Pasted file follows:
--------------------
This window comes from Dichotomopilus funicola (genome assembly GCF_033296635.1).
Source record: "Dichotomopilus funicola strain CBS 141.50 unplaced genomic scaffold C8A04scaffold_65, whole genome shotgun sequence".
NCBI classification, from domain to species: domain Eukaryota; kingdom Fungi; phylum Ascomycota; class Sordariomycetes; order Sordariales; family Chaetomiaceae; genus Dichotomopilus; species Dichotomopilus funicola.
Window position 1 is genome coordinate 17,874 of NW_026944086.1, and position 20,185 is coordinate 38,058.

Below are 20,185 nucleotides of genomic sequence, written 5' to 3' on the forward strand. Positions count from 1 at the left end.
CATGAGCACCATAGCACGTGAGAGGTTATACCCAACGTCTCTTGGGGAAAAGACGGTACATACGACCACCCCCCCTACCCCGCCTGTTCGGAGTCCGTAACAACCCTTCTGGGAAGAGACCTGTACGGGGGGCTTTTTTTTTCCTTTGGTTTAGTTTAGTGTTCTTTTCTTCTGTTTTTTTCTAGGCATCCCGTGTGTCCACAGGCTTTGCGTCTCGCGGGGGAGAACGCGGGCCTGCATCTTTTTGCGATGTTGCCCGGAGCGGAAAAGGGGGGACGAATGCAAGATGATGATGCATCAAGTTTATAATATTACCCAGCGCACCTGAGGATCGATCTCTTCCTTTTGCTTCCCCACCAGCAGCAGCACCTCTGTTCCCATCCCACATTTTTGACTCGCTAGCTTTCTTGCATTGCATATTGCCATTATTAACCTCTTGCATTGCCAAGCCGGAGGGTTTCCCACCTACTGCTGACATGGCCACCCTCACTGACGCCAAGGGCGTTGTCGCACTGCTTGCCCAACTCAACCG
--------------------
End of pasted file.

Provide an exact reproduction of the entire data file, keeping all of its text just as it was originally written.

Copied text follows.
This window comes from Dichotomopilus funicola (genome assembly GCF_033296635.1).
Source record: "Dichotomopilus funicola strain CBS 141.50 unplaced genomic scaffold C8A04scaffold_65, whole genome shotgun sequence".
NCBI classification, from domain to species: domain Eukaryota; kingdom Fungi; phylum Ascomycota; class Sordariomycetes; order Sordariales; family Chaetomiaceae; genus Dichotomopilus; species Dichotomopilus funicola.
Window position 1 is genome coordinate 17,874 of NW_026944086.1, and position 20,185 is coordinate 38,058.

Below are 20,185 nucleotides of genomic sequence, written 5' to 3' on the forward strand. Positions count from 1 at the left end.
CATGAGCACCATAGCACGTGAGAGGTTATACCCAACGTCTCTTGGGGAAAAGACGGTACATACGACCACCCCCCCTACCCCGCCTGTTCGGAGTCCGTAACAACCCTTCTGGGAAGAGACCTGTACGGGGGGCTTTTTTTTTCCTTTGGTTTAGTTTAGTGTTCTTTTCTTCTGTTTTTTTCTAGGCATCCCGTGTGTCCACAGGCTTTGCGTCTCGCGGGGGAGAACGCGGGCCTGCATCTTTTTGCGATGTTGCCCGGAGCGGAAAAGGGGGGACGAATGCAAGATGATGATGCATCAAGTTTATAATATTACCCAGCGCACCTGAGGATCGATCTCTTCCTTTTGCTTCCCCACCAGCAGCAGCACCTCTGTTCCCATCCCACATTTTTGACTCGCTAGCTTTCTTGCATTGCATATTGCCATTATTAACCTCTTGCATTGCCAAGCCGGAGGGTTTCCCACCTACTGCTGACATGGCCACCCTCACTGACGCCAAGGGCGTTGTCGCACTGCTTGCCCAACTCAACCG